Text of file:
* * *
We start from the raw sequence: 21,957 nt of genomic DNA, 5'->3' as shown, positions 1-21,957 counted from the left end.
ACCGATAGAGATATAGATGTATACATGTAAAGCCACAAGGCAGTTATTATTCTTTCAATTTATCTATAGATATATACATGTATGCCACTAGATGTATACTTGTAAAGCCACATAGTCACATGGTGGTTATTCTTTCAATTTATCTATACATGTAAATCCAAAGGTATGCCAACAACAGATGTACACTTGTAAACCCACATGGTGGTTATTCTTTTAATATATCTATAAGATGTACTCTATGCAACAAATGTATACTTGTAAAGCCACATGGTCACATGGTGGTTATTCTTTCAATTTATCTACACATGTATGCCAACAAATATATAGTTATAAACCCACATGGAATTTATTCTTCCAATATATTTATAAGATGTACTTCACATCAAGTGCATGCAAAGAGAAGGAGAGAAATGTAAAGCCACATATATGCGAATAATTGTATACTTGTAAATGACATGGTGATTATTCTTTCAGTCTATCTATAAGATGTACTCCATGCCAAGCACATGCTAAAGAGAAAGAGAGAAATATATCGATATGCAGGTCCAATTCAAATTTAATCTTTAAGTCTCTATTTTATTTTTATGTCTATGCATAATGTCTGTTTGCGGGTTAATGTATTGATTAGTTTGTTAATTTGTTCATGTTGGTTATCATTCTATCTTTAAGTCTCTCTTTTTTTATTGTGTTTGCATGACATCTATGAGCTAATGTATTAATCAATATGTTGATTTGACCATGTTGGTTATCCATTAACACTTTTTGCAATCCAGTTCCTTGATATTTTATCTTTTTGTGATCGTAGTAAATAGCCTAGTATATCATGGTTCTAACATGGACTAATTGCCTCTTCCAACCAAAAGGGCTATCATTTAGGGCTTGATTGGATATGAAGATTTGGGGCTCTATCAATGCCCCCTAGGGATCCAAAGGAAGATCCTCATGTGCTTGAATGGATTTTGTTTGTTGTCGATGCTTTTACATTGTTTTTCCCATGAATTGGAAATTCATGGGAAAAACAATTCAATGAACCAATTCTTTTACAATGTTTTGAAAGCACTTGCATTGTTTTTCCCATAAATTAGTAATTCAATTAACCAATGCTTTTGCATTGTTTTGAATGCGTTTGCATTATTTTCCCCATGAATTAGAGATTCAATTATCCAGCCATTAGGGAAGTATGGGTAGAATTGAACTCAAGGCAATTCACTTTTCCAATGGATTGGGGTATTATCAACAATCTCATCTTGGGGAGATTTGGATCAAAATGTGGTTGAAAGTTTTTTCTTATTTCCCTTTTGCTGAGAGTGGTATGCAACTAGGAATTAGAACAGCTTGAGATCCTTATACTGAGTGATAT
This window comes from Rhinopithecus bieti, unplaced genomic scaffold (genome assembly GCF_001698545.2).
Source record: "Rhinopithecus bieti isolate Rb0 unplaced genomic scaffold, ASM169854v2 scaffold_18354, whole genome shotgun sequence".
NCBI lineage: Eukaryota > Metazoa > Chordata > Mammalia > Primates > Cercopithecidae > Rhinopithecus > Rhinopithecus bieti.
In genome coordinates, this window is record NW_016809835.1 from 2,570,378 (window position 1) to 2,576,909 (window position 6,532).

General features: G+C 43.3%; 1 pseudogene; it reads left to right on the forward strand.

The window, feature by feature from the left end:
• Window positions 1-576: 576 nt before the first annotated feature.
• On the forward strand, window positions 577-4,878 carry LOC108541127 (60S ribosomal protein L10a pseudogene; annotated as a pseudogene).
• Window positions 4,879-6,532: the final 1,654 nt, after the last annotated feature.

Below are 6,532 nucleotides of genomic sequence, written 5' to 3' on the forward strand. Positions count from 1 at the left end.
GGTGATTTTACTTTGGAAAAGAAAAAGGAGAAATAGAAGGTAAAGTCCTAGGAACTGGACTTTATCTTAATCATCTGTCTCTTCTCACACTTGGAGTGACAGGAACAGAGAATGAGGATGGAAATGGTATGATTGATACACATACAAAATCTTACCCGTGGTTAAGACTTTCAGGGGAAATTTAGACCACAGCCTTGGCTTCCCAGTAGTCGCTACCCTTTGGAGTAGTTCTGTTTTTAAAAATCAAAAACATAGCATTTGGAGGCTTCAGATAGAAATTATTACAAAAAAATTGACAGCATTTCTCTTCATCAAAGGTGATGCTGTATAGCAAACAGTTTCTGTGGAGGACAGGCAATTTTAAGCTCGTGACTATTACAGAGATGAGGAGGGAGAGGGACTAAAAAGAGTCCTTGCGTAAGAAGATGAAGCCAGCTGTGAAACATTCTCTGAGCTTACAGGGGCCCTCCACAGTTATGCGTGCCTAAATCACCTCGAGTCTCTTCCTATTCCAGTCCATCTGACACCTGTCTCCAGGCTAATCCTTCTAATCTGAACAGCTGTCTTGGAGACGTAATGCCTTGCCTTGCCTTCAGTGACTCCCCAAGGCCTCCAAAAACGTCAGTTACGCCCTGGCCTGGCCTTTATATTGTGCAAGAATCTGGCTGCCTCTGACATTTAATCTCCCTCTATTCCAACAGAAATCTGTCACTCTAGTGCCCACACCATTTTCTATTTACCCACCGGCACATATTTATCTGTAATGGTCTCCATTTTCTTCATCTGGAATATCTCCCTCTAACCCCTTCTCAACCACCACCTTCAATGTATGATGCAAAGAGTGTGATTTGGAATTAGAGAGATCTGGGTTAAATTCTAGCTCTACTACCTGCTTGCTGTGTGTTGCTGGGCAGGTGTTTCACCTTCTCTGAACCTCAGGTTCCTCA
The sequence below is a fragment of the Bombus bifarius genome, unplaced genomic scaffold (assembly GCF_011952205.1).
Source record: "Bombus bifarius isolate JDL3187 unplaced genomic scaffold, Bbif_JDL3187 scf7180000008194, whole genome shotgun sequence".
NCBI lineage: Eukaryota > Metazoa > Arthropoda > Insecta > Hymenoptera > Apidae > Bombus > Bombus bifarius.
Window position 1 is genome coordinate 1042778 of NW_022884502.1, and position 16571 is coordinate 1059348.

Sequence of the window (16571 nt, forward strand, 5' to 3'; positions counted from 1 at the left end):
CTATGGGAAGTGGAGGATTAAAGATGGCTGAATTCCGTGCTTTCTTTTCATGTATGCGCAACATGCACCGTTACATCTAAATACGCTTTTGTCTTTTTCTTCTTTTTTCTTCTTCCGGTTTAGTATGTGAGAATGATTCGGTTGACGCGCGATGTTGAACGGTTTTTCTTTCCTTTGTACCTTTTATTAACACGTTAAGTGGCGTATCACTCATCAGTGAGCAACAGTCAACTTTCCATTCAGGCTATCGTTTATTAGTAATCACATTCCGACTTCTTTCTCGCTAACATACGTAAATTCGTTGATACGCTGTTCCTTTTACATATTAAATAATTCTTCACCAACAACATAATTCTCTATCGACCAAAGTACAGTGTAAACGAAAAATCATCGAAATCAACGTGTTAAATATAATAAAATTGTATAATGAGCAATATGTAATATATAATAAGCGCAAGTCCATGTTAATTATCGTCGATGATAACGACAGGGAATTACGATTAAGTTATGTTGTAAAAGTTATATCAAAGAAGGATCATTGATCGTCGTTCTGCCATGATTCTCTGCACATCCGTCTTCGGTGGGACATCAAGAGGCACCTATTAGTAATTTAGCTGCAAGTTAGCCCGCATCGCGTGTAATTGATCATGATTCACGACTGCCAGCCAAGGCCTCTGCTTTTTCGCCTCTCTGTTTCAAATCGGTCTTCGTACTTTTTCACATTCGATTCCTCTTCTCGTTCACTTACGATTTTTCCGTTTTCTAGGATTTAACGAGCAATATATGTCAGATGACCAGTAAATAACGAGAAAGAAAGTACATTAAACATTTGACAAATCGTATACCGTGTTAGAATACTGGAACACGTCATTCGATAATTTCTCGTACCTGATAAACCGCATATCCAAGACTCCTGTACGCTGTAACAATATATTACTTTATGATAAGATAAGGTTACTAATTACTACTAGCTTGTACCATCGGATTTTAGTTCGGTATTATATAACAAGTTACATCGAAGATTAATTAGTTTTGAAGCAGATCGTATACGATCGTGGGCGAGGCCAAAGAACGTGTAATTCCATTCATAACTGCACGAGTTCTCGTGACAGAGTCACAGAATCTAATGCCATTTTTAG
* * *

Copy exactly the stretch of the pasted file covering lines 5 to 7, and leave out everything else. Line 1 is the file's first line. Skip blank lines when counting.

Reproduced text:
NCBI lineage: Eukaryota > Metazoa > Chordata > Mammalia > Primates > Cercopithecidae > Rhinopithecus > Rhinopithecus bieti.
In genome coordinates, this window is record NW_016809835.1 from 2,570,378 (window position 1) to 2,576,909 (window position 6,532).

General features: G+C 43.3%; 1 pseudogene; it reads left to right on the forward strand.